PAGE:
Enchanting is a profession, not class-specific, so even a warrior can get it, just like Mage can get blacksmithing. It's quite profitable, but requires you to walk around announcing your services, instead of making items for AH, so it takes time. You don't "profit" from Class activities directly, you just do what you're supposed to do and then you get your share in loot. Most guilds have specific system of loot sharing based on how much effort you put into questing. Mages are _supposed_ to cast spells, Paladins are _supposed_ to bless, etc. If you don't do that, you get thrown out of a party and don't get loot.
Dec. 20th, 2005 04:30 pm (UTC)
Re: Corrupted Blood
ahh lol that was sorta funny when it happened.
Dec. 20th, 2005 08:10 pm (UTC)
I just find it amusing...
... that people stayed alive with healing magic just so they could spread it. :-D

Dec. 20th, 2005 11:45 pm (UTC)
Re: I just find it amusing...
I'm not sure you understand the mindset of many an MMOer.

There was at one point a debuff a boss would put on players. It would count down for 1 minute and if it wasn't removed in 1 minute that player would explode and cause fairly massive damage. Needless to say this is always removed post haste during the boss fight. What one clever warlock did though was wait till his pet got hit with it, then dismiss his pet. When he pulled him back out later the debuff was still on the pet. So he put him away again quickly, went into the auction house in Ironforge (dwarven capital and the only auction house available to the alliance). Pulled his pet out and let it go off. Killed around 2/3 of the people in the AH.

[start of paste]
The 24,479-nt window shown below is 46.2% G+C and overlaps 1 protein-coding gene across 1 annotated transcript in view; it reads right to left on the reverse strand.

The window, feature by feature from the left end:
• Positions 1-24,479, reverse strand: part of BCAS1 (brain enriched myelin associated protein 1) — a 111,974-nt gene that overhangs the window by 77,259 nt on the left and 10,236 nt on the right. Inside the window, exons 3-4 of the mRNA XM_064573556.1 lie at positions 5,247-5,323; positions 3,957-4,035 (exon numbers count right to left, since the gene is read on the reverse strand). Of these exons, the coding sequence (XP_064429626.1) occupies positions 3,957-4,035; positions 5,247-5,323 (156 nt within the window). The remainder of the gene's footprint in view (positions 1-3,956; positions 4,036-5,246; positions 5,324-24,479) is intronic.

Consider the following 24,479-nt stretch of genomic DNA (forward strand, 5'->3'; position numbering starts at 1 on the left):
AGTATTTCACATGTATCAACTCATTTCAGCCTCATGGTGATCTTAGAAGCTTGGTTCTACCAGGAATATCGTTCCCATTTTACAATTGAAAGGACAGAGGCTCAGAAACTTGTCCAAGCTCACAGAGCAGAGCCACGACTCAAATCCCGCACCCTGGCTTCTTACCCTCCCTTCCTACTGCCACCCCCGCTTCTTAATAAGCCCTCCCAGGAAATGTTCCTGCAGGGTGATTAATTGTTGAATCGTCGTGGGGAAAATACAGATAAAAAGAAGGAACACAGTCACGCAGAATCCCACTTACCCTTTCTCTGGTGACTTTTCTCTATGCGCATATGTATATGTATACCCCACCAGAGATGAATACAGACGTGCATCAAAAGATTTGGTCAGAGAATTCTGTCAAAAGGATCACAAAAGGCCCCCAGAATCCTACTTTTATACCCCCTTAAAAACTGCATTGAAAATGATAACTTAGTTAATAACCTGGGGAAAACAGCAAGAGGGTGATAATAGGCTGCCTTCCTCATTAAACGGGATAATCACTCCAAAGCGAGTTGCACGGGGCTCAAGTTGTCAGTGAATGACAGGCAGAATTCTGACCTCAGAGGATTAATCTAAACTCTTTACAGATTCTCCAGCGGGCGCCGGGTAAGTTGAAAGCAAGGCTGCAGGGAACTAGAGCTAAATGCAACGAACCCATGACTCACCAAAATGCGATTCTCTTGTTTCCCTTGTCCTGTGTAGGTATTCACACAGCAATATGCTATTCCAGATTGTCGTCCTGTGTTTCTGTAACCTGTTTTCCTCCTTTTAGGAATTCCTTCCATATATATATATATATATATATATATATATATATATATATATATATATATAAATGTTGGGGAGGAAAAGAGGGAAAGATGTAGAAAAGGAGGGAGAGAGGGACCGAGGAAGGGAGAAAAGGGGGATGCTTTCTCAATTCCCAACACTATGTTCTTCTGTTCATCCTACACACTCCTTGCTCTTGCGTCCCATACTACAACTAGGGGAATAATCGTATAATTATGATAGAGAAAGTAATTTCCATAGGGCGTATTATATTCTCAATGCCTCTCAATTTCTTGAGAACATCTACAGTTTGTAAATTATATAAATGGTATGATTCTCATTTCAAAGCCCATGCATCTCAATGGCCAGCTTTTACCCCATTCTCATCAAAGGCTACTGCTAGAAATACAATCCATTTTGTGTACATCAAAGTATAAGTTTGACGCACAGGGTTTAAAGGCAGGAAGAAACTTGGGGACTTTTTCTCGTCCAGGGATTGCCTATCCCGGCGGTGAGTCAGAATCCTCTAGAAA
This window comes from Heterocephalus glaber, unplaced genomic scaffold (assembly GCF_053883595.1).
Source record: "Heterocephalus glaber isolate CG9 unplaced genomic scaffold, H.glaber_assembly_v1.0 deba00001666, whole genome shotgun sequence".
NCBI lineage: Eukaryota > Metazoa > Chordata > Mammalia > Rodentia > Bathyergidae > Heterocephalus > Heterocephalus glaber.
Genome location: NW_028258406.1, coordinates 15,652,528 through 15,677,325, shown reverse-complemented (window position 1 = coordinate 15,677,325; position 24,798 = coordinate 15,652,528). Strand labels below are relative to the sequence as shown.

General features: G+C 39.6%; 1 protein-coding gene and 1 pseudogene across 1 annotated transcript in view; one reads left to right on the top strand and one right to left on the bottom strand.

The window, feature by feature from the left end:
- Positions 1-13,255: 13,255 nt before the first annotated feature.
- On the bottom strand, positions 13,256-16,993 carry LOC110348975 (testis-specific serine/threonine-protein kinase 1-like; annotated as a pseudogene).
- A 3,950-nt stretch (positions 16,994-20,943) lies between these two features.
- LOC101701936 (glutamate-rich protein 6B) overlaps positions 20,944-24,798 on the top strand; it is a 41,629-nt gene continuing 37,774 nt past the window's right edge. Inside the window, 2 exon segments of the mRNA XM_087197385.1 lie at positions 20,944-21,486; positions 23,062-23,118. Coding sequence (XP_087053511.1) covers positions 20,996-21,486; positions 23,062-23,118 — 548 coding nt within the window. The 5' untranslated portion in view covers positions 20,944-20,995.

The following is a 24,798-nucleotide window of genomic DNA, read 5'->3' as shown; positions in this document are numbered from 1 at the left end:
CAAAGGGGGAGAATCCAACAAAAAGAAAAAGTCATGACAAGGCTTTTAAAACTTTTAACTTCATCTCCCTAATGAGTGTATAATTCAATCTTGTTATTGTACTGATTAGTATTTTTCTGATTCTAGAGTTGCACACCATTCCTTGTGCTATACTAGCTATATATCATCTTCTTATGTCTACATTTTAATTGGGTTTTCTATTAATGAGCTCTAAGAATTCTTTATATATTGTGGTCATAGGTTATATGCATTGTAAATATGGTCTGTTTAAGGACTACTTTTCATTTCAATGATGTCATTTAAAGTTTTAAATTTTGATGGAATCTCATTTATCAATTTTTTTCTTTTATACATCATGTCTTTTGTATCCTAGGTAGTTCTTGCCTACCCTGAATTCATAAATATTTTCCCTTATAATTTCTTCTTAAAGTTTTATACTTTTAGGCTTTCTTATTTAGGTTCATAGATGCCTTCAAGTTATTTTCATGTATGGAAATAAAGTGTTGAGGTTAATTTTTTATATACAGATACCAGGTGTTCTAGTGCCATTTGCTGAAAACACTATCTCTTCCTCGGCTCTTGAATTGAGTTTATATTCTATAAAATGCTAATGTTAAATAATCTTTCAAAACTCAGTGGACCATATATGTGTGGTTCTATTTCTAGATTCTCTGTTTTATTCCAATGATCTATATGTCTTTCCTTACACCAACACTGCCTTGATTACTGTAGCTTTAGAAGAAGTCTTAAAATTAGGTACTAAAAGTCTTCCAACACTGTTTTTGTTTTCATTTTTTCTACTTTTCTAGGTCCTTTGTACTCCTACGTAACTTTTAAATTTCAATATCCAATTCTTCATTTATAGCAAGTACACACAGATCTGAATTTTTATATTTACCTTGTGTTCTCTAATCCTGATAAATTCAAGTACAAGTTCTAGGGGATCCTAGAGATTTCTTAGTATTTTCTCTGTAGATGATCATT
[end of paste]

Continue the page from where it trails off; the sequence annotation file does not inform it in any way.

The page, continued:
Then he made a video.

Then it started happening on all the servers.

Was good times having your AH bombed periodically.
Dec. 20th, 2005 11:54 pm (UTC)
So, how come the debuff didn't trigger on the pet? Shouldn't the massive damage have killed off the pet?

If I understand correctly, the in-story explanation is that the pets are potential carriers but the plague didn't jump species - which would be interesting. The story-external reason, though, seems to be that they never coded this effect up - which is far less interesting IMO.

I've been looking for that video, but it required a DivX codec that I didn't have on Tulkas (my old Dell desktop), and I didn't feel like look it up at 0300.

Good times, though... good times.

Dec. 21st, 2005 12:33 am (UTC)
Re: Bioweapons
Oh it triggered on the pet, but it triggered damage in a fairly large AOE around the debuffed pet.
Dec. 21st, 2005 04:03 am (UTC)
Oh, so wait...
... how did the pet survive long enough to get to the AH?

Dec. 21st, 2005 06:18 am (UTC)
Re: Oh, so wait...
Simple the Warlock dismissed the pet, sent it away basically. When it was dismissed the debuff (unlike other buffs/debuffs) stayed when the pet was brought back, and it didn't tick down when the pet was dismissed.
Dec. 21st, 2005 06:33 am (UTC)
Debuffs in WoW and pet dismissal: a frame problem issue
Ahaaaa! So he delayed the effects by exploiting the frame problem.

Yay for destructive update failure in mutable state!

*waits for the "let's write an MMORPG in OCaml" comments to come*

Dec. 20th, 2005 01:50 pm (UTC)
chant cd
Wish I could help you, but I only have volume III of thiers {Chant III}.

Still - very good cd to be looking for!
Dec. 20th, 2005 06:37 pm (UTC)
Wow epidemic. Both my husband and I have been hit by the bug, and I've managed to infect many of my friends.

I feel so dirty, yet it's so fun to play!

You know you want to try it...*makes zombie noises* RRRRRRRRRRRRRRRRRRRRRRrrrrrrrrrrrrrrrrrrrrrrr!
Dec. 20th, 2005 06:41 pm (UTC)
Don't be a wuss, Mr. CIS-Prof-With-Steady-Income! Support the arts. Buy the disc.


Also, there are other monkly singers out there besides the Santo Domingo Benedictines. I like the "Lost In Meditation" set.
( 20 comments — Leave a comment )

Latest Month

December 2008

KSU Genetic and Evolutionary Computation (GEC) Lab



Science, Technology, Engineering, Math (STEM) Communities

Fresh Pages


Powered by LiveJournal.com
Designed by Naoto Kishi